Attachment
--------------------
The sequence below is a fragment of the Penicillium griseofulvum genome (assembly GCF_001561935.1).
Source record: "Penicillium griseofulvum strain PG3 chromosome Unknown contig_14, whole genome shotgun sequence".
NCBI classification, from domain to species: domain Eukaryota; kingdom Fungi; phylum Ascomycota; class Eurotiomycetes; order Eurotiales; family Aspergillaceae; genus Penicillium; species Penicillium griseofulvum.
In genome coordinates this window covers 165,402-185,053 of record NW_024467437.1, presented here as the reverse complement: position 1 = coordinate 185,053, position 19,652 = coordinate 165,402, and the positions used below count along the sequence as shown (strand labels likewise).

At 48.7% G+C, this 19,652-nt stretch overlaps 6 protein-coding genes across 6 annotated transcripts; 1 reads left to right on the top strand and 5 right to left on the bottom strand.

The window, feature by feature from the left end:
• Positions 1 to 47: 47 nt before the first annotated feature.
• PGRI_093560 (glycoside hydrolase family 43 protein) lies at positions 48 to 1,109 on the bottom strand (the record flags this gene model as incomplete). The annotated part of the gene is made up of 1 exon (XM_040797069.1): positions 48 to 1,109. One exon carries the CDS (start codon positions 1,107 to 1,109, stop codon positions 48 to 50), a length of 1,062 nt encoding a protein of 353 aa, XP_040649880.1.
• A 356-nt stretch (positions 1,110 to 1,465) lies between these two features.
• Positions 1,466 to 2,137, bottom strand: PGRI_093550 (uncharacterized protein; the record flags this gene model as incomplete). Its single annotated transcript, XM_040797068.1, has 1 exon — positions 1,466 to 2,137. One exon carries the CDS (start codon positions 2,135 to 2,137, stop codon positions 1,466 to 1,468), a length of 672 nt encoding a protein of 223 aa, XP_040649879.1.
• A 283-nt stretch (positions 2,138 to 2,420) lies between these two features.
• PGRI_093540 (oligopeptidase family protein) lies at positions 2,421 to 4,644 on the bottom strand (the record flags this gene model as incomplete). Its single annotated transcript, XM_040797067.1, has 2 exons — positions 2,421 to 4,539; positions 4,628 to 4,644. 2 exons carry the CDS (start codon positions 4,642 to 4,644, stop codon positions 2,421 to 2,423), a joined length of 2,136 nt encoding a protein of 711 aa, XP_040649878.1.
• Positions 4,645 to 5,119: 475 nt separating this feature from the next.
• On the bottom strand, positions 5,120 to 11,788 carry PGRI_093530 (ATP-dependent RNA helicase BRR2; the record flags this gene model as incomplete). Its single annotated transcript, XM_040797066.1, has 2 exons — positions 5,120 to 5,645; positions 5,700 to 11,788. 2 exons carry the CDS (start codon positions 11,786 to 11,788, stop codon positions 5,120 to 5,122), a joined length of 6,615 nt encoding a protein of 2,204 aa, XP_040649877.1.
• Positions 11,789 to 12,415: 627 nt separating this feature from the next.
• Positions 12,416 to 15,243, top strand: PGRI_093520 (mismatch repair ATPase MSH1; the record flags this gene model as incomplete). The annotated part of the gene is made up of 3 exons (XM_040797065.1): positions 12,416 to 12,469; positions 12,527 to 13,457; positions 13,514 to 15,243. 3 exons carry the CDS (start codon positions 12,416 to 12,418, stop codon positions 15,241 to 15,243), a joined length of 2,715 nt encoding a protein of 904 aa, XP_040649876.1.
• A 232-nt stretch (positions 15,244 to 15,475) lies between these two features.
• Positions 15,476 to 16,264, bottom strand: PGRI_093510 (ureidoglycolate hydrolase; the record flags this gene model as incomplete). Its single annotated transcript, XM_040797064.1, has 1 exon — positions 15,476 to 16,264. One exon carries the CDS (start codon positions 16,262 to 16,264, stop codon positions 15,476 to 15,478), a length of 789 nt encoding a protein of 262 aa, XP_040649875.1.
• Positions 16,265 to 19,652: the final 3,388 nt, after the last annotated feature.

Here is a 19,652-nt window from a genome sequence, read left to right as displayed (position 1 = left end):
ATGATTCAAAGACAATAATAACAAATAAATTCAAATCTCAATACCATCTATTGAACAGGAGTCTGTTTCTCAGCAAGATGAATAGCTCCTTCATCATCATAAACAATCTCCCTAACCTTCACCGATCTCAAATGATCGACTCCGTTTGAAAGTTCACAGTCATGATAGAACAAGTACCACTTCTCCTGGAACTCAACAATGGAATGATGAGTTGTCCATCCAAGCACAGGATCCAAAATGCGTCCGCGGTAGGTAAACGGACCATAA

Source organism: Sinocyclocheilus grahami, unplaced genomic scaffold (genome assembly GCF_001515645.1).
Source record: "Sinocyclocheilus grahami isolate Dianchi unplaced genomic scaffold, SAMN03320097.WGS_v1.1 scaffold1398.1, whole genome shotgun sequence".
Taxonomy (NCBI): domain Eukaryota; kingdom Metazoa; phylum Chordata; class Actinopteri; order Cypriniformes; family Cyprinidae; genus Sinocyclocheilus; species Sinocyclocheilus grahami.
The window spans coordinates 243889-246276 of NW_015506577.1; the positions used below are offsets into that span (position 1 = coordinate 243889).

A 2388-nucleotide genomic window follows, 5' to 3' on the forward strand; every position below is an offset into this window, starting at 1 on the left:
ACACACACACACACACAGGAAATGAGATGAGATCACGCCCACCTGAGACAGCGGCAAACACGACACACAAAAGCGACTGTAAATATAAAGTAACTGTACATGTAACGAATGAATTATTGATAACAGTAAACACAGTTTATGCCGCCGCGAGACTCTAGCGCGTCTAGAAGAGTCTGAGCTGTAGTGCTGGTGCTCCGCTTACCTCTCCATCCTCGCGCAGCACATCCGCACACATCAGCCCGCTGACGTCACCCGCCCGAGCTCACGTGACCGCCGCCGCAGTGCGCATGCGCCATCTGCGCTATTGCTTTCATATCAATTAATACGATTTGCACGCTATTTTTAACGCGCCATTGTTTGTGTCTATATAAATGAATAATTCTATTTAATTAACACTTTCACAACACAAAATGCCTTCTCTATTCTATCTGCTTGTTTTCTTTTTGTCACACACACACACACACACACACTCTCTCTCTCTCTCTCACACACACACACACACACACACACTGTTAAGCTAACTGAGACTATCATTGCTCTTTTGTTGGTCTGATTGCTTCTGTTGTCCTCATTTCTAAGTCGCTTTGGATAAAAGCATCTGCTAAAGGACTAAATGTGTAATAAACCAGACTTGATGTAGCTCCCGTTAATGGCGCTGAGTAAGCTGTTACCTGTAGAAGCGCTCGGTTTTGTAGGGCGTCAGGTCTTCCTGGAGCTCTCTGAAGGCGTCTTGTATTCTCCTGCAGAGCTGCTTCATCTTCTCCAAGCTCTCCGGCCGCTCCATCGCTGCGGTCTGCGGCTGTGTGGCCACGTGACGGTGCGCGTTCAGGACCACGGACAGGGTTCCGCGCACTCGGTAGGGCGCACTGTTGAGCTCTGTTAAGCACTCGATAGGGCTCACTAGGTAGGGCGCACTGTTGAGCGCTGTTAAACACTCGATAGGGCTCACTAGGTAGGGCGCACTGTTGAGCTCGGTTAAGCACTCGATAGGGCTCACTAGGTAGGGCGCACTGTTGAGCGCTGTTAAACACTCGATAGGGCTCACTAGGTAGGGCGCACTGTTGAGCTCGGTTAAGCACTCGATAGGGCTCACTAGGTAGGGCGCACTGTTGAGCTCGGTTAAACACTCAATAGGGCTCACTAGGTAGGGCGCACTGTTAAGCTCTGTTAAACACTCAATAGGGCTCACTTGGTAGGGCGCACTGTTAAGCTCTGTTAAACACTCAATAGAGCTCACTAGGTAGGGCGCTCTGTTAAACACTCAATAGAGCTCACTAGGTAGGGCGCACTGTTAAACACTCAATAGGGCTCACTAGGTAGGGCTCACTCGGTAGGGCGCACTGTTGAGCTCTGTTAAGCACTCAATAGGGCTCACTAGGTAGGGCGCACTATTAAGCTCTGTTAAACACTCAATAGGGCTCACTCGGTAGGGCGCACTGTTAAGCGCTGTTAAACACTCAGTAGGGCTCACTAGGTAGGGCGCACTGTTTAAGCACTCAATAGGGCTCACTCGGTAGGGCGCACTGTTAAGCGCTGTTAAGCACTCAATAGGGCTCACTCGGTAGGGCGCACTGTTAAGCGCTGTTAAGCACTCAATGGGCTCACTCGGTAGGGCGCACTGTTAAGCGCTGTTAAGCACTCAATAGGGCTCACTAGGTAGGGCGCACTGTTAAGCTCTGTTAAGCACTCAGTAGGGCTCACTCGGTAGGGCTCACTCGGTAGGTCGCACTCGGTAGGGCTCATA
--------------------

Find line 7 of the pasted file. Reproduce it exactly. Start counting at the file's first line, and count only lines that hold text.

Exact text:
• Positions 1 to 47: 47 nt before the first annotated feature.